I have gone green. It’s taken a long, long time, but finally I’m there. I’m not talking about environmentalism. I’ve been recycling for years. I also turn off the water while I brush my teeth, and, to the extent possible, eschew products with wildly excessive packaging. (The apotheosis of ridiculous packaging has got to be those individually wrapped prunes. Are you kidding me?)
No, I’m talking about greens. Despite being Southern, born and bred, I have never been able to stomach greens—turnip, collard, mustard, whatever. I do like spinach, but, despite Popeye’s endorsement, spinach never seemed to make the cut as greens on the Southern table.
As a child, I hated both turnip greens and black-eyed peas. This was enough to make some question my heritage. I made my peace with peas years ago and now enjoy them from time to time. But not turnip greens. Many years ago I had the bright idea that maybe it was the way my parents cooked them that made them taste that way. While many greens eaters sprinkle liberally with “pepper sauce” at table, my folks put it right in the cooking water. Like they weren’t bitter enough without adding vinegar. So I bought and cooked a batch of turnip greens and bravely tasted a bit. No, no that wasn’t it.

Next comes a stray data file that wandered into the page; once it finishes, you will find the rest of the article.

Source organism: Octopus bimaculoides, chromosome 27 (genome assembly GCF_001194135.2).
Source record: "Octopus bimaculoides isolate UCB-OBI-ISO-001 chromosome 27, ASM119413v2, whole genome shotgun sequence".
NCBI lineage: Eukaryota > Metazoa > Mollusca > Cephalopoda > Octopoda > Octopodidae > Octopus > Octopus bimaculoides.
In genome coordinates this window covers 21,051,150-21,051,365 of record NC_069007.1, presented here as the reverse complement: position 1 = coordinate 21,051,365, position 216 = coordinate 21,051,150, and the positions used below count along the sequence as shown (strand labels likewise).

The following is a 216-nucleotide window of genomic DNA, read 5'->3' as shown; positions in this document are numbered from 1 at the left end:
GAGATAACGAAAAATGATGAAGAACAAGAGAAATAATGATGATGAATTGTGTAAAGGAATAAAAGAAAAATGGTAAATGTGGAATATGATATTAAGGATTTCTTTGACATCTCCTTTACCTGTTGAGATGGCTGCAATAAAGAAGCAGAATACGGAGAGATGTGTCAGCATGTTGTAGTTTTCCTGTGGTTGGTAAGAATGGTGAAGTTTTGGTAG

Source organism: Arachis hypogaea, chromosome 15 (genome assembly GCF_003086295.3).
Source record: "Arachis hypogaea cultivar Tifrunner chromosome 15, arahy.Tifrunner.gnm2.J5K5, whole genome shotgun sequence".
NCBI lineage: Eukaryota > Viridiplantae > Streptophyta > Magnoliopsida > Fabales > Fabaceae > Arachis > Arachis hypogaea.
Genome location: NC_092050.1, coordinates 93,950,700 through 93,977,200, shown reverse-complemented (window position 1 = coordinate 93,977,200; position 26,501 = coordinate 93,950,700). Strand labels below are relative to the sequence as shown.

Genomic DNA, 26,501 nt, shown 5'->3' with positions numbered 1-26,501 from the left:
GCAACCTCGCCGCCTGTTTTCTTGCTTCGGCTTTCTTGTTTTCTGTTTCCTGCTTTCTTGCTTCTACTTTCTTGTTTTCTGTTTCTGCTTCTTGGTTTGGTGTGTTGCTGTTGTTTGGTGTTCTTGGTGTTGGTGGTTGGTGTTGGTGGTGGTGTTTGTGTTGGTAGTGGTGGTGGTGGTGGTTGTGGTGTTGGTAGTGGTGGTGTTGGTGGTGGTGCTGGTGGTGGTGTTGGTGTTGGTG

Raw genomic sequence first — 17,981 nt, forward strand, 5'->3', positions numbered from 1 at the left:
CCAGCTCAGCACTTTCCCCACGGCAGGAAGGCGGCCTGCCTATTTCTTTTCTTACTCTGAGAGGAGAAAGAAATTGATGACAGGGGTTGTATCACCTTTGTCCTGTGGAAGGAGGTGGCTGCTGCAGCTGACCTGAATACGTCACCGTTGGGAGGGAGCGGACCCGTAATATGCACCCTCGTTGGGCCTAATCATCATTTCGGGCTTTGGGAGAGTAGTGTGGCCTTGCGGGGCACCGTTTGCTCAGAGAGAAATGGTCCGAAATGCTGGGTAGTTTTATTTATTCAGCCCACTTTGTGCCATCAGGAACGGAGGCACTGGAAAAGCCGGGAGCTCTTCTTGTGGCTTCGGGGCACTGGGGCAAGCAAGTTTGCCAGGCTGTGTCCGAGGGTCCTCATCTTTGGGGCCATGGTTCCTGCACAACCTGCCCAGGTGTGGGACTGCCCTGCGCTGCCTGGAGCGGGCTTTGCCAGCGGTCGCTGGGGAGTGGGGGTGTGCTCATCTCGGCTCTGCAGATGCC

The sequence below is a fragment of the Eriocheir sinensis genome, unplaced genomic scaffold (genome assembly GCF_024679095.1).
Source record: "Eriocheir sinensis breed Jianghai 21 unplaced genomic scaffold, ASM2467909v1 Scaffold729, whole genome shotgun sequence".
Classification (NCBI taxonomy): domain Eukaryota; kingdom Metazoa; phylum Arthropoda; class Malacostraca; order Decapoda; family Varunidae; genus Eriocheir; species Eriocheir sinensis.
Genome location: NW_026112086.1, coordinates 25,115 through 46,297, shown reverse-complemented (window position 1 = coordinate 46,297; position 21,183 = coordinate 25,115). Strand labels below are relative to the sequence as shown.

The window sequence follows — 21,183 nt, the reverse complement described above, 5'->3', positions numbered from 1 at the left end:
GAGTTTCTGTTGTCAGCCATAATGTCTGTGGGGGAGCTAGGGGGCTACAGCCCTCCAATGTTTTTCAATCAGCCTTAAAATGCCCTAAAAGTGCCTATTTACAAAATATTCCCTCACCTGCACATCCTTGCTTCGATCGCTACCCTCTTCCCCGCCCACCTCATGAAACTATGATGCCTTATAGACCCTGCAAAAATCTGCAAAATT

So I adapted. Instead of turnip greens, I substituted cabbage for the obligatory “green for money” in the traditional New Year’s Day good luck dinner. (Perhaps this explains the noticeable absence of riches in the Merrill household.)
But late in life I have made a discovery. Kale. It’s a certified cruciferous green—right up there with turnip, collard and mustard greens—and it looks similar by the time it hits the plate. I sauté the torn kale in mild-flavored oil until good and wilted, but not an overcooked mess. It has a hint of bitterness—just enough to let you know you’re eating something good for you.
I like it. What an amazing revelation. Why did no one grow kale in the backyard gardens of my childhood? My life could have taken a completely different course. You know, the one that includes fine jewelry, summer homes and extended, expensive travels.